While my friend was in town, I took her to my favorite close-by forest preserve for a nice hike. As we were walking the trails with Rufus, we came across a Newfoundland and a Great Pyrenees running around off-leash, no owners in sight.
There are two things to know about my guy: 1. He has some leash reactivity, and 2. He has a MUCH harder time keeping his cool around dogs 3x his size.
So of course, the two dogs rush up to us to say hello. Rufus stiffens and I keep a loose hold on the leash. I know from past experiences that if I tighten up on the leash or try to drag him away, he will start acting like a rabid dog – it is much better to just stay calm and deal with the situation in the moment.
With the two dogs surrounding us and sniffing the heck out of him, Rufus let out a low growl as a warning. The Newfie took this as an invitation to play (silly dog) and leapt above Rufus. Well, this just scared Rufus even more, so he growled and lunged. Luckily I know my dog very well and he is all talk. Luckily the two dogs were incredibly docile and had no intentions of reacting to his empty threat. Luckily.
But what would have happened if any three of these dogs had acted differently? What if Rufus really was aggressive and wanted a piece out of one of the dogs? It wouldn’t have been my fault, as I was obeying the leash laws of the park. What if one or both of these giants reacted negatively to his warning growl, starting a very unfair fight? What if, right? Ugh…
Dinos (Dogs In Need Of Space) is a campaign that is very close to my heart. It’s hard to explain to a person with little dog experience that not every canine wants to be best friends with every human and living creature they meet. Giving a fearful or anxious dog space is so very important for their behavioral health, and negative or forced experiences can mean major setbacks in training.
After years of training and learning to understand my dog, I know which environments help him to thrive and which ones set him back. I know what type of dogs he has no problem greeting on-leash and which ones will make him anxious. I know he looooves children, but if that child is accompanied by a very tall and boisterous man, it can make him react negatively. I DO NOT want to deal with my dog growling at a child simply because the parent makes him nervous…that’s not a situation that is positive for anyone involved.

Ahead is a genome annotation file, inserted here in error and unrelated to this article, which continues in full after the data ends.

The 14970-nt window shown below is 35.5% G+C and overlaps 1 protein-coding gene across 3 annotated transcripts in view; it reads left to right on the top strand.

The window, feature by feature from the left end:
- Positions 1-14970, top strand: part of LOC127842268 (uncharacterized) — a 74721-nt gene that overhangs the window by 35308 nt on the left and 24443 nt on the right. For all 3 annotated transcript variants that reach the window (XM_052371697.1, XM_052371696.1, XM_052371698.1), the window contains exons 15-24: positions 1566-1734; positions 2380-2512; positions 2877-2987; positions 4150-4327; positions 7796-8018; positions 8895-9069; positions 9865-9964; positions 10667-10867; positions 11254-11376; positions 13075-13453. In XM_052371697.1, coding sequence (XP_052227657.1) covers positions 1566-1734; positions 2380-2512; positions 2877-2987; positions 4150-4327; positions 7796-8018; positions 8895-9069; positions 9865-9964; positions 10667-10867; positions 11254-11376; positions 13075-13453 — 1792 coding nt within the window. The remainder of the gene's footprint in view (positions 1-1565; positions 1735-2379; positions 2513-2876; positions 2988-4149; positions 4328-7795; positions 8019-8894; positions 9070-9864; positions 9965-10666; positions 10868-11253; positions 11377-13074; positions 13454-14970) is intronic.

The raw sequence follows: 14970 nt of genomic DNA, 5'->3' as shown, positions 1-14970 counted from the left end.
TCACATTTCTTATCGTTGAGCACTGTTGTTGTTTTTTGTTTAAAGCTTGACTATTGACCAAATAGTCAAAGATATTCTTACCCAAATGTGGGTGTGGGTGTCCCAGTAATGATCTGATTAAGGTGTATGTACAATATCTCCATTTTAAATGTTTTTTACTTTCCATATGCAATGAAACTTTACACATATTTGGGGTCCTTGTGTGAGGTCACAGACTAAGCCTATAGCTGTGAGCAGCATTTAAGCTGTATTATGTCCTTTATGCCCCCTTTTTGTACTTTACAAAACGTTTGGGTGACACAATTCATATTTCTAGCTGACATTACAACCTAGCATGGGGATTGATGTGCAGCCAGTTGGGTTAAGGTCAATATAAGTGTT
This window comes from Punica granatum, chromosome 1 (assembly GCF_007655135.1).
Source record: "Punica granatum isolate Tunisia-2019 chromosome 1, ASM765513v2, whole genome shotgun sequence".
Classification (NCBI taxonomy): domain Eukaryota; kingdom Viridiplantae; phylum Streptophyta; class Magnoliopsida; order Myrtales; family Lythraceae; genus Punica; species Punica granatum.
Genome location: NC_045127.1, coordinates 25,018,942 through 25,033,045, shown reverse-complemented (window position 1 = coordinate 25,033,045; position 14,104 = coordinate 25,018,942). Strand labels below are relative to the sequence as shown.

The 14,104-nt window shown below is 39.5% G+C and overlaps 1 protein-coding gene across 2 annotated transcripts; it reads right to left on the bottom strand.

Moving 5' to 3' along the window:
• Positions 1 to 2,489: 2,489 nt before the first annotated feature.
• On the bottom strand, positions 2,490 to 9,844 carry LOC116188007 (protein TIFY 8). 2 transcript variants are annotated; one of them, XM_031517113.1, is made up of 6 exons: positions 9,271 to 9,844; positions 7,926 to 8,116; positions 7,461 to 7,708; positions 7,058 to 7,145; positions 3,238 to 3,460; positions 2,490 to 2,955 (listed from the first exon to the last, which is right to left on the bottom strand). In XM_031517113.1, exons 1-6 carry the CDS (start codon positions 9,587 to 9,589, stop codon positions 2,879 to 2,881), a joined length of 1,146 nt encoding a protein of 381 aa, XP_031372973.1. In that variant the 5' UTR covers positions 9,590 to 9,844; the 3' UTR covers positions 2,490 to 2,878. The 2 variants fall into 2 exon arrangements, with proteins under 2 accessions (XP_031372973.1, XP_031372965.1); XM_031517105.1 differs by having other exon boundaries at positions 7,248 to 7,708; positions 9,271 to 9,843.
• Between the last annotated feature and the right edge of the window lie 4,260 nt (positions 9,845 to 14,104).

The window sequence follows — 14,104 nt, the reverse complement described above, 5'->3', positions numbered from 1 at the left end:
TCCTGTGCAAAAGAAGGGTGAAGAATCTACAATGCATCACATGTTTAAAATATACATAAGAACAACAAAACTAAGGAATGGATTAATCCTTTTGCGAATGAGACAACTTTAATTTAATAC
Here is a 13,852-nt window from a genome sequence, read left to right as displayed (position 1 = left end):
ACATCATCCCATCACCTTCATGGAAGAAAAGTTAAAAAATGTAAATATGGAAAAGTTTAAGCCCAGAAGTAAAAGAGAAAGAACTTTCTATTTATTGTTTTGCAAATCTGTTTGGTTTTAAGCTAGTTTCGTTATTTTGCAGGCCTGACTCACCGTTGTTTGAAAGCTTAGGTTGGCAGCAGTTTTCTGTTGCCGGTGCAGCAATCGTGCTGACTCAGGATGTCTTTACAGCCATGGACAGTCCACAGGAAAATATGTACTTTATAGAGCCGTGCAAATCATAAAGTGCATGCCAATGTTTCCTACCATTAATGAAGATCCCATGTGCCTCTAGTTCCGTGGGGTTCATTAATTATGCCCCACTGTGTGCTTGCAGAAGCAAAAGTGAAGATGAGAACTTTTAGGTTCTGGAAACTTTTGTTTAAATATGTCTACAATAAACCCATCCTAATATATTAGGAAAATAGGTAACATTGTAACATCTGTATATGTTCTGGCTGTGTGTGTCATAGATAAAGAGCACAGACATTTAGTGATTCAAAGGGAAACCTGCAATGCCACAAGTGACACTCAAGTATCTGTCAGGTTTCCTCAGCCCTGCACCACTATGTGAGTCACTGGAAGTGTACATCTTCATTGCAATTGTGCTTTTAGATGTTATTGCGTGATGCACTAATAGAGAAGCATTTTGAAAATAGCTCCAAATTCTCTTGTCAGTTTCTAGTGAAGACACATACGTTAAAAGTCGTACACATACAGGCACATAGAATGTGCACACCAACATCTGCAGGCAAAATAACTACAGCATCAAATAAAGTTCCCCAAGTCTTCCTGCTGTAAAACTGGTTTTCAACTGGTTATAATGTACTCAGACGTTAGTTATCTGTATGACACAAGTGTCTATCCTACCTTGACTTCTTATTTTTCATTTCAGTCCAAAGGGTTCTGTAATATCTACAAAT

So what’s my point? The owner came rushing up to us, yelling “They’re friendly!” Ugh…really? So I explained to her that my dog is intimidated by larger dogs and that it would probably be best that she leash them and walk them away from us. I then politely reminded her that the park has a DESIGNATED area (an actual dog park! come on, lady!) in which her dogs can play with other dogs off-leash. She just breathlessly apologized and walked off, unleashing her dogs as soon as they were far enough away from us.
20 minutes later, we ran into them again. I distracted Rufus with a treat and shoo’d them off.
Now listen, I totally get that it’s super fun to hike with your dog off-leash. There is one park in which I indulge in this act with Rufus. It is always deserted an the only other person I ever see there has a dog that Rufus has met properly several times. They greet each other with a sniff and play bow and then we all go on our merry way. It’s quite nice, actually. However, I always scope out the area first. It also doesn’t have any leash laws.
At the end of the day, know your environment and know your dog. If your dog has poor recall or wants to meet every single dog he spots, it’s probably best to keep him leashed. All it takes is one chance meeting with a dog that is not so friendly for something to go horribly wrong. And wouldn’t it be awful if it was all your fault?